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# Measures of Uncertainty: Shannon's Entropy

Let be a discrete random variable taking a finite number of possible values with probabilities respectively such that  . We attempt to arrive at a number that will measure the amount of uncertainty. Let be a function defined on the interval and be interpreted as the uncertainty associated with the event , or the information conveyed by revealing that has taken on the value in a given performance of the experiment. For each n, we shall define a function of the n variables . The function is to be interpreted as the average uncertainty associated with the event given by (1.1)

Thus is the average uncertainty removed by revealing the value of . For simplicity we shall denote We shall now present some axiomatic characterizations of the measure of uncertainty  to arrive at its exact expression. For that, let and be two independent experiments with n and m values respectively. Let be a probability distribution associated with and be a probability distribution associated with . This lead us to write that (1.2)

for all  and  . Replacing by  we get (1.3)

Based on (1.2) and (1.3) we present the following theorem.

Theorem 1.1. Let be a function satisfying (1.2) and (1.3), where is real valued continuous function defined over [0,1]. Then is given by (1.4)

where with .

The proof is based on the following Lemma (ref. Chaundy and McLeod, 1961 ).

Lemma 1.1. Let be a continuous function satisfying (1.5)

for all Then (1.6)

for all with .

Alternatively the measure (1.4) can be characterized as follows (ref. Shannon,1948 ; Feinstein, 1958 ).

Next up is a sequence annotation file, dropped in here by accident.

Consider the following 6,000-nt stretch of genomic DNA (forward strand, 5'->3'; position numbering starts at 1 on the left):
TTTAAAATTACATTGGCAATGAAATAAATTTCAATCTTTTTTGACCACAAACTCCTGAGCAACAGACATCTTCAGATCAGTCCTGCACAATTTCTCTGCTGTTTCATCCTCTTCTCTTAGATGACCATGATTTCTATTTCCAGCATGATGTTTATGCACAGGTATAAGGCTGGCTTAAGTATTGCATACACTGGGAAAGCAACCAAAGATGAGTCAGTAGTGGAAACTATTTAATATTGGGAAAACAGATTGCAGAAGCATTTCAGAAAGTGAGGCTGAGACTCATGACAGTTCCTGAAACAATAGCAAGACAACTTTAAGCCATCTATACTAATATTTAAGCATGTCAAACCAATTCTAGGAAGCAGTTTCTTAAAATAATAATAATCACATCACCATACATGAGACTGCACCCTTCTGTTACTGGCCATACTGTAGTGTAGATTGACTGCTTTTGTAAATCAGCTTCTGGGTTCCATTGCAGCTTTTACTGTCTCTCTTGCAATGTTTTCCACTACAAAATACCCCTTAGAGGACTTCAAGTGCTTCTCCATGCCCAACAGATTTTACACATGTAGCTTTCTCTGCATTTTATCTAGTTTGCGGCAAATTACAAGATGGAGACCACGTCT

Theorem 1.2. Let be a function satisfying the following axioms:

(i) is a continuous function of .
(ii) be a symmetric function of its arguments.
(iii)  Then is given by (1.4).

A third way to characterize the measure (1.4) is as follows (ref. Aczél and Daróczy, 1975 ).

Theorem 1.3. Let be a function satisfying the following axioms:

(i) is a continuous and symmetric function with respect to its arguments.
(ii) (iii) (iv) For we have  Then is given by (1.4).

The following is a different way to characterize the measure (1.4). It is based on the functional equation famous as fundamental equation of information.

Theorem 1.4. Let be a function satisfying where satisfies the following functional equation with for all . Then is given by (1.4).

For simplicity, let us take in (1.4). If we put the restriction in the above theorems with , we get . This yields (1.7)
The expression (1.7) is famous as Shannon's entropy or measure of uncertainty.

For more characterizations of the measure (1.4) or (1.7) refer to Aczél and Daróczy (1975)  and Mathai and Rathie (1975) .

21-06-2001
Inder Jeet Taneja
Departamento de Matemática - UFSC
88.040-900 Florianópolis, SC - Brazil